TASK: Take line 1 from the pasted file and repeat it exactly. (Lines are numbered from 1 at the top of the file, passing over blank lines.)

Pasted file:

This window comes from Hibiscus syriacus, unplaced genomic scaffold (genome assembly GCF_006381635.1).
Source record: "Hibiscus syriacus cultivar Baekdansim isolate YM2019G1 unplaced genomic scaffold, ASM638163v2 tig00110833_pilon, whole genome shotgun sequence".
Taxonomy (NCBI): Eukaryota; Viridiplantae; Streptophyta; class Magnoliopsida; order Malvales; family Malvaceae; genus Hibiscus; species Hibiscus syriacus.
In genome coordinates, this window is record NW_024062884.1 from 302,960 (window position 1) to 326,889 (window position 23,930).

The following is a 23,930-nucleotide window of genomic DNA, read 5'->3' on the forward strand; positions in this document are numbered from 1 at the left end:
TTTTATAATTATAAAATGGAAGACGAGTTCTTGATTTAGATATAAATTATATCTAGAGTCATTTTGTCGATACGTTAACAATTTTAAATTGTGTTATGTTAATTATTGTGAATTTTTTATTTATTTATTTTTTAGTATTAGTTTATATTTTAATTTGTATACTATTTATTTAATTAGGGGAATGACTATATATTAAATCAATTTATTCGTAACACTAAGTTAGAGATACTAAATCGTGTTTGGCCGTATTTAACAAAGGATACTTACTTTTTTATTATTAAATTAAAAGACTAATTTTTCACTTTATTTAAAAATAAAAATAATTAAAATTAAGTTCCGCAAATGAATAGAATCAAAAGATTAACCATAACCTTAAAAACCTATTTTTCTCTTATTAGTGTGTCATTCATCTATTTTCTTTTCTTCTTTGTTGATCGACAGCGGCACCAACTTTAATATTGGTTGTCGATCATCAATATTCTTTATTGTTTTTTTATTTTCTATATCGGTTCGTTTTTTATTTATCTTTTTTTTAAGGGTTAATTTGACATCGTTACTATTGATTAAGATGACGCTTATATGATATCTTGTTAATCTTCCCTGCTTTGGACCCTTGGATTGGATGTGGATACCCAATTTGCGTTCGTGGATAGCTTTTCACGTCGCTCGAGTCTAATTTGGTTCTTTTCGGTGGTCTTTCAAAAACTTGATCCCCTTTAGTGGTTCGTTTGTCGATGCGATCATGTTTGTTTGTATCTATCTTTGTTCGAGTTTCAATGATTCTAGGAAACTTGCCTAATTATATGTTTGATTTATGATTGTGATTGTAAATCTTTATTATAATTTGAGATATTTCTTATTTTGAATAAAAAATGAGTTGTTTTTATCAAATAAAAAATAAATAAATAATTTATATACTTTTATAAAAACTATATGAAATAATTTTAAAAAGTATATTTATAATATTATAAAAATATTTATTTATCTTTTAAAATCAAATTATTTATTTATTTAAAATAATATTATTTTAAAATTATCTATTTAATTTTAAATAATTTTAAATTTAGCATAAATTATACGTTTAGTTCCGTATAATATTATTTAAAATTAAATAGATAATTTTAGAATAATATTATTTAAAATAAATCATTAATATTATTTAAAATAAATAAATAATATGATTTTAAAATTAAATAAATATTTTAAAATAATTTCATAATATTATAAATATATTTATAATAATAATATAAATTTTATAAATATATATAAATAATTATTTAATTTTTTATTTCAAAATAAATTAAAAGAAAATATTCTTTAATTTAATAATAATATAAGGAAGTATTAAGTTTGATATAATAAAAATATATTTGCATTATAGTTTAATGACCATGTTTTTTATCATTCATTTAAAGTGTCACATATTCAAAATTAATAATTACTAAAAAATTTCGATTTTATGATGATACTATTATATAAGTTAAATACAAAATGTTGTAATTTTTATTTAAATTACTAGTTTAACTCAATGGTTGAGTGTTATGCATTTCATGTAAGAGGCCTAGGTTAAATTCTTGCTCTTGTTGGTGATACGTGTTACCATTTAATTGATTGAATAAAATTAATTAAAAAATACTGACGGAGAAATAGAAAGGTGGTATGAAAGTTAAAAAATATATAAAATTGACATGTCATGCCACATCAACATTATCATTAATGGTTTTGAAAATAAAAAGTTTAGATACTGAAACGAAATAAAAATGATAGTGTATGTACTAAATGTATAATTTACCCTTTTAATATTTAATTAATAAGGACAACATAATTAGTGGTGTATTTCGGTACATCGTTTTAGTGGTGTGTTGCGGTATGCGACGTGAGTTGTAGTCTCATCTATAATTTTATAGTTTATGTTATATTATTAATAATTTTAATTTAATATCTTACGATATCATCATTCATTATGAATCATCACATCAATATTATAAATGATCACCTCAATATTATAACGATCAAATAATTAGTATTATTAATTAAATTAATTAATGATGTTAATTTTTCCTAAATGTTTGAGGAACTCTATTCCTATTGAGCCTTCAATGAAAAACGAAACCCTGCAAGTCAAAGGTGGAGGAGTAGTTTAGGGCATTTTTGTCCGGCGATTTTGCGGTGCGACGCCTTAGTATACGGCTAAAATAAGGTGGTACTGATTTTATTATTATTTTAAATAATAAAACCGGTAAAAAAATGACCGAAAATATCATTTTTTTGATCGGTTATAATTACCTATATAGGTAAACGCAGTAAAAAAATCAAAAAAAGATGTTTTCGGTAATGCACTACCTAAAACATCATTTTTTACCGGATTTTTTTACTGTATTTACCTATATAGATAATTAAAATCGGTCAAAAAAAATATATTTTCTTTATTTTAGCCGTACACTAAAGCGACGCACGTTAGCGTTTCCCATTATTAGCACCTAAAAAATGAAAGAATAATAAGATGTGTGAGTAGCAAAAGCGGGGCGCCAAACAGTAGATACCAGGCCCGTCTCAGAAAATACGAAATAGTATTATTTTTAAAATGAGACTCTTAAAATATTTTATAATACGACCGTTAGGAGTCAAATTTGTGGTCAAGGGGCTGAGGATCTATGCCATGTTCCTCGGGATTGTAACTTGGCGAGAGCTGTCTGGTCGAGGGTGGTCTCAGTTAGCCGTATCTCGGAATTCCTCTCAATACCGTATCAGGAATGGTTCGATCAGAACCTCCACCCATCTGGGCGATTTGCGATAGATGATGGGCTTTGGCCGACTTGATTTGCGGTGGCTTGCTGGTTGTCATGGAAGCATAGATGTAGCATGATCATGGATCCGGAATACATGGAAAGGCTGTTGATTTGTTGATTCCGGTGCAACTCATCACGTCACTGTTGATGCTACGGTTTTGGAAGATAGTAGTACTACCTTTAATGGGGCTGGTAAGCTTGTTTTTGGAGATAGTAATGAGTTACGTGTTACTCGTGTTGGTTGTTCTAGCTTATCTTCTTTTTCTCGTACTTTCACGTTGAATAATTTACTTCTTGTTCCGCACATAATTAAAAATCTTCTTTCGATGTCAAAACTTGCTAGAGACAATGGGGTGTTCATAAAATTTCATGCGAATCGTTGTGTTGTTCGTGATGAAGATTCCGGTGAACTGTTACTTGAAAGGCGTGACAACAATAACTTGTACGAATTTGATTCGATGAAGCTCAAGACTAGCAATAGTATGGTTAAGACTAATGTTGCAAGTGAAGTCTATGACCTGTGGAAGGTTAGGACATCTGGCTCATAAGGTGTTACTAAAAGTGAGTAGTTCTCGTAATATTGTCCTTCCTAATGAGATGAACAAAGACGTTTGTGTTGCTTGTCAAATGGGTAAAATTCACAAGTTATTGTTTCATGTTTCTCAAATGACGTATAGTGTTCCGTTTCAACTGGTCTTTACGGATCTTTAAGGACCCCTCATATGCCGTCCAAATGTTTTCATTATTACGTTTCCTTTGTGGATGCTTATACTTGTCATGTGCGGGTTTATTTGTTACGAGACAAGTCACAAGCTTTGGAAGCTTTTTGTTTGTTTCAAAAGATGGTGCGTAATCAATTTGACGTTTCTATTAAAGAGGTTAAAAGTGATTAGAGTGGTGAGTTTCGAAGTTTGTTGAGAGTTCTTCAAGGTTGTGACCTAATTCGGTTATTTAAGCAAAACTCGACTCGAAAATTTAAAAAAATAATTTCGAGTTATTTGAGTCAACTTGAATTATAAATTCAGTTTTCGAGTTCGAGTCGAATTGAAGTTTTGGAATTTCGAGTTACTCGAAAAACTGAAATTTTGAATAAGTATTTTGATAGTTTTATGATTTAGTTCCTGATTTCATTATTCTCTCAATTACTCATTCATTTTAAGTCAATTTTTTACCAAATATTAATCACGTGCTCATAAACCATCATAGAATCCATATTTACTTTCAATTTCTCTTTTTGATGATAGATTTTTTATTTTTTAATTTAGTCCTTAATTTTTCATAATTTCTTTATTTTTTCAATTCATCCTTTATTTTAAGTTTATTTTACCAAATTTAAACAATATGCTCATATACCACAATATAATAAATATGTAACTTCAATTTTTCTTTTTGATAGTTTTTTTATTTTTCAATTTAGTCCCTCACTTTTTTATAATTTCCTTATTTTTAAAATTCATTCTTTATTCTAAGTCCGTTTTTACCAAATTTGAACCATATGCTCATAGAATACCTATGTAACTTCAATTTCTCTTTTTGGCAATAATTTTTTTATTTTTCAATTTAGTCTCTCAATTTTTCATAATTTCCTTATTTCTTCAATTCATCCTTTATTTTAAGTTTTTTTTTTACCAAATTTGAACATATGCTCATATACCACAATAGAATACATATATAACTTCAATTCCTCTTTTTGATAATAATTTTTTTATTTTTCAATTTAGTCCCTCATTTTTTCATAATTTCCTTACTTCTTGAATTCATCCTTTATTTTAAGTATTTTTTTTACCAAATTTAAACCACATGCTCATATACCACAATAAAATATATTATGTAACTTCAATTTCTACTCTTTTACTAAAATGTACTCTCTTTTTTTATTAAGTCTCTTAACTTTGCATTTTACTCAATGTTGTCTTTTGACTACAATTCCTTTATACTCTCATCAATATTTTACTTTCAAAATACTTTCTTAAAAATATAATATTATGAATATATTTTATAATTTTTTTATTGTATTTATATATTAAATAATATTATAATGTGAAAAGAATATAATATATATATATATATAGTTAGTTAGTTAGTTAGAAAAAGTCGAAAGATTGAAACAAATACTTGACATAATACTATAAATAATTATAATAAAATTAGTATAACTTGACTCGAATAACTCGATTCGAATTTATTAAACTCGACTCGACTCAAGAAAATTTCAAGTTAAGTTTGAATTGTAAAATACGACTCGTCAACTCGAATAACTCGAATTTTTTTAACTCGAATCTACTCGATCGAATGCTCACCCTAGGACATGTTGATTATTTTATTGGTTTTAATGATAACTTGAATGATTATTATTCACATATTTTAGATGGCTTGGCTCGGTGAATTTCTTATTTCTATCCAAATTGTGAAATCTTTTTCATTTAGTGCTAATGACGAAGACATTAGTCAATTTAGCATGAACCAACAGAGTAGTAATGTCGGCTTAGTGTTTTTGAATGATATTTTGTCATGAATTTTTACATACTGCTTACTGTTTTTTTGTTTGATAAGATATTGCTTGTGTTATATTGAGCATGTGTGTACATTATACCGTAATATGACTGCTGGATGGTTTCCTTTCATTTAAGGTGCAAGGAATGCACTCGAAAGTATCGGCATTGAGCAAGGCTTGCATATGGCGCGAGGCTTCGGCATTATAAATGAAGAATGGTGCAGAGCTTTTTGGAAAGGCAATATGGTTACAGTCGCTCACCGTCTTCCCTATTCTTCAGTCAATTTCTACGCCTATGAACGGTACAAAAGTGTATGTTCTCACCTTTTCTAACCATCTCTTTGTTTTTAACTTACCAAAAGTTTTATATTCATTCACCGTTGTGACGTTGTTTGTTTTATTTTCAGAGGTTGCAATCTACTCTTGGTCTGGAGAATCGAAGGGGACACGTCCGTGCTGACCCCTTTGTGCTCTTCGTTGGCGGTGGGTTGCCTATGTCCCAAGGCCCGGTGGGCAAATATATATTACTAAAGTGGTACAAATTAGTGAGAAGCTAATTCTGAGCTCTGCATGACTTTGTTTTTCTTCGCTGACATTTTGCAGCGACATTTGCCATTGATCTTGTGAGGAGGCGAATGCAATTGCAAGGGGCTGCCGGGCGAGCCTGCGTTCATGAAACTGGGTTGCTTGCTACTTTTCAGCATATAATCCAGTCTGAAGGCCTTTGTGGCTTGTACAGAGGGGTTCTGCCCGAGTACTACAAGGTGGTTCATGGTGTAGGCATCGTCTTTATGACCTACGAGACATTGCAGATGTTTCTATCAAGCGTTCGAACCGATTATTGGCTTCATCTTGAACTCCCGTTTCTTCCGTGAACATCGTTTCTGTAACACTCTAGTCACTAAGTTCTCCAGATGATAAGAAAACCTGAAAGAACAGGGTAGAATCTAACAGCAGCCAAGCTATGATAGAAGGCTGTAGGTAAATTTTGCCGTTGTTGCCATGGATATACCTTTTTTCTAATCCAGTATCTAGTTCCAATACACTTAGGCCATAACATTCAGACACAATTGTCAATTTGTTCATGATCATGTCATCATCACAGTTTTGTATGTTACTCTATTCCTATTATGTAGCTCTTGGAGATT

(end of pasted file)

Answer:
This window comes from Hibiscus syriacus, unplaced genomic scaffold (genome assembly GCF_006381635.1).